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Spotlight on Arbitrator Selection: FINRA-ODR “Tells All” About the NLSS Mechanics of Randomness
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FINRA has posted a detailed account on the forum's Website explaining how it goes about selecting arbitrators for inclusion on the ranking lists that are distributed to parties at the close of pleadings.

Most people understand that FINRA selects arbitrators "randomly" from its Neutral Roster of 7,000 arbitrators, but "random" doesn't explain it all. After all, we all understand that FINRA selects the hearing location before selecting the arbitrator nominees. That narrows the choices to those arbitrators who are listed or certified for service in that situs.

We also know that FINRA classifies arbitrators as "Public," "Chair-Qualified," and "Non-Public," and those categories are tightly defined -- not random at all. FINRA's Office of Dispute Resolution has recently enhanced its Hearing Locations map on the monthly online statistical report, so that the number of local arbitrators by arbitrator classification is now provided separately from the non-local arbitrators. As we learn from the FINRA guidance on “Arbitrator Selection,” recently added to the FINRA-ODR Website, FINRA looks to its local arbitrators first and randomly searches that group before randomly searching the non-local group.

New Effort at Transparency

So, there's a lot to learn about how FINRA's Neutral List Selection System (NLSS) selects the candidates for service in one's case. The "Arbitrator Selection" guidance begins by describing how the process works in "Investor Cases" (those with one arbitrators and those with three) and "Industry Cases" (those between firms and those where brokers are involved) with one or three arbitrators.  The number of arbitrator candidates on one's list and the number of strikes one may exercise vary in every instance, depending upon the type of case.

NLSS Mechanics

After NLSS separates the roster for arbitrators in the hearing location, prioritizes local vs. non-local arbitrators, and categorizes by classification, the staff excludes from the selection lists arbitrators with "known" conflicts of interest; FINRA staff document these replacement decisions. In order for NLSS to choose from the local list first, there must be at least double the number of candidates in each classification for the lists to be populated (ed: makes sense - otherwise, "random" would not mean very much...). When that is not the case, it gets more complicated. NLSS then engages in what FINRA calls "passes." It first looks to local arbitrators, then to local and non-local arbitrators and, finally, to other hearing locations. The third pass, FINRA states, is used in "extremely rare circumstances."

Defining “Local” and “Non-Local”

Now, what does FINRA mean by local and non-local. Local arbitrators are those who reside within 75 miles of a hearing location. An arbitrator can be "local" for more than one hearing location. Non-local arbitrators are recruited and screened by FINRA staff, when they determine a need exists and, in that circumstance, the staff selects another hearing location and approaches all of the arbitrators in a chosen classification. They have an equal chance to volunteer for service and, if they do, they are pre-screened and eligible to serve when a second "pass" is necessary.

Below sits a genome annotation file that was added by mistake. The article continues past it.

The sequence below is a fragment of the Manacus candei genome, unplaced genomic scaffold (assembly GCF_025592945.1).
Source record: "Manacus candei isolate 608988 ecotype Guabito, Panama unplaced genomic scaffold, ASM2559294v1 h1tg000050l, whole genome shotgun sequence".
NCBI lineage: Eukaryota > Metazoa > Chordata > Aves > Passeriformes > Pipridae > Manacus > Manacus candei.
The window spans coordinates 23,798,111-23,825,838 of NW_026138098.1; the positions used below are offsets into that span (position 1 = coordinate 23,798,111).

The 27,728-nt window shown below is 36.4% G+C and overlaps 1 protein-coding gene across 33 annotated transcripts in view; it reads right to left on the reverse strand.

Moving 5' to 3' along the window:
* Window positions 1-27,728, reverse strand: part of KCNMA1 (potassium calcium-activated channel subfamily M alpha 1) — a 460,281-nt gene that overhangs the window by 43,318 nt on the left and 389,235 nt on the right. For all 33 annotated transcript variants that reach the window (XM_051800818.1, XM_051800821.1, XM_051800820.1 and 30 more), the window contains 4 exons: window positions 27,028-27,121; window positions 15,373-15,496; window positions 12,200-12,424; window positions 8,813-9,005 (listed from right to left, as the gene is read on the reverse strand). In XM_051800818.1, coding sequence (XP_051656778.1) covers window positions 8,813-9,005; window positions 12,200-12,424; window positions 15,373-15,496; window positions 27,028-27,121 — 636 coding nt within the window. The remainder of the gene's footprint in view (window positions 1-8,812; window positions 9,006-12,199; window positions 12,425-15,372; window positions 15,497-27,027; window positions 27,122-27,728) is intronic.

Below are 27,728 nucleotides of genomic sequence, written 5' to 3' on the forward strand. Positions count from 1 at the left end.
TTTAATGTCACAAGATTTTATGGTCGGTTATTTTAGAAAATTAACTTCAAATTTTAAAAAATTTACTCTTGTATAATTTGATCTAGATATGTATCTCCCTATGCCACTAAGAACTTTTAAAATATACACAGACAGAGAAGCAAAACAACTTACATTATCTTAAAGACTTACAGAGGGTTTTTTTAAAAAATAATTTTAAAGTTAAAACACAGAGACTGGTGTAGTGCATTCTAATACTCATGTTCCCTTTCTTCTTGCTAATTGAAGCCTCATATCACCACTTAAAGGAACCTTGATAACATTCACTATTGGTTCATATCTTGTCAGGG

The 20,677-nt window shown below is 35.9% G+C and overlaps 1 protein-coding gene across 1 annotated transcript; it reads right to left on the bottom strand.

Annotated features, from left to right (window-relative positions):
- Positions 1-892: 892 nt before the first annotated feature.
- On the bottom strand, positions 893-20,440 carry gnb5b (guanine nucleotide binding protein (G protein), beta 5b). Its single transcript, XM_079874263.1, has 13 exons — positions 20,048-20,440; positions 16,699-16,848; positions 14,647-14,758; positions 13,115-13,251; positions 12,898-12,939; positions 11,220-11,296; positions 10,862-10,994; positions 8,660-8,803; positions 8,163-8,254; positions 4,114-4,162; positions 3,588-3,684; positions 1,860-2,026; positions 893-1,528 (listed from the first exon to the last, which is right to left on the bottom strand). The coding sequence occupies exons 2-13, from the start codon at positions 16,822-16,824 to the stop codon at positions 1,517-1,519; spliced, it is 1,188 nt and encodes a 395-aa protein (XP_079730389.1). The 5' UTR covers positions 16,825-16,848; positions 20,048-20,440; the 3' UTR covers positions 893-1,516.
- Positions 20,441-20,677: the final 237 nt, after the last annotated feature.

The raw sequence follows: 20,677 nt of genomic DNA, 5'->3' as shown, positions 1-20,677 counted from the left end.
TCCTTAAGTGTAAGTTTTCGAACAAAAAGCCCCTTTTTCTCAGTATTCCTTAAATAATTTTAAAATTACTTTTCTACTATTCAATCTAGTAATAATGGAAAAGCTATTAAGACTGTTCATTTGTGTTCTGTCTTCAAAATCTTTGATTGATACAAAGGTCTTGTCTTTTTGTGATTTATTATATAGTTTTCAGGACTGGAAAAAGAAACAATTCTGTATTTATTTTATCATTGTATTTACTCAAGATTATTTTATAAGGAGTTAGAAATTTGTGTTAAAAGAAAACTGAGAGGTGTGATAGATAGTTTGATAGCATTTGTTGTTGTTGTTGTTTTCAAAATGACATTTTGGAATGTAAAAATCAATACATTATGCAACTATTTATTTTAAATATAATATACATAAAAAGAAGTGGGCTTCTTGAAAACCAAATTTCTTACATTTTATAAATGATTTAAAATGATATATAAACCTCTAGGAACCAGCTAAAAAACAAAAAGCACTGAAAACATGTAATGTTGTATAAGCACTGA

FINRA adds that "Special Pools" are necessary "periodically" to deal with a surge in cases in a particular hearing location. That has been the case, it notes, in the Puerto Rico situs; in that instance, it will canvass multiple hearing locations to gather a sufficient number of candidates for service. What one sees when viewing the table chart of arbitrators by hearing location is that, except for truly busy, robust locations (e.g., Boca Raton, Chicago, Los Angeles, New York, Newark, San Francisco), virtually every situs sports supplemental numbers of non-local arbitrators. With this latest enhancement, parties may also see at a glance whether their primary situs will definitely pull a "second pass" to include non-local arbitrators.

(ed: *Selecting one's arbitrators has been called the most important decision parties make in the course of an arbitration proceeding. So, the more FINRA can tell us about those arbitrators, how they are nominated for service, and how well-supplied with available arbitrators a chosen hearing location stands, the more comfortable parties can be with the forum. FINRA's increased attempts at full transparency on this topic adds immeasurably to the parties' sense that the FINRA forum strives for fairness. **Today, arbitrators can be "local" in more than one hearing location (think Newark, NYC and Stamford, CT). They can also serve in nearby hearing locations, if called upon as "non-locals" and many in the Southeast have been recruited for the Puerto Rico "special pool." So, the opportunities for service have multiplied -- at least for public arbitrators -- from past times when arbitrators were limited to one, at most two, hearing locations.) (SAC Ref. No. 2017-11-01)

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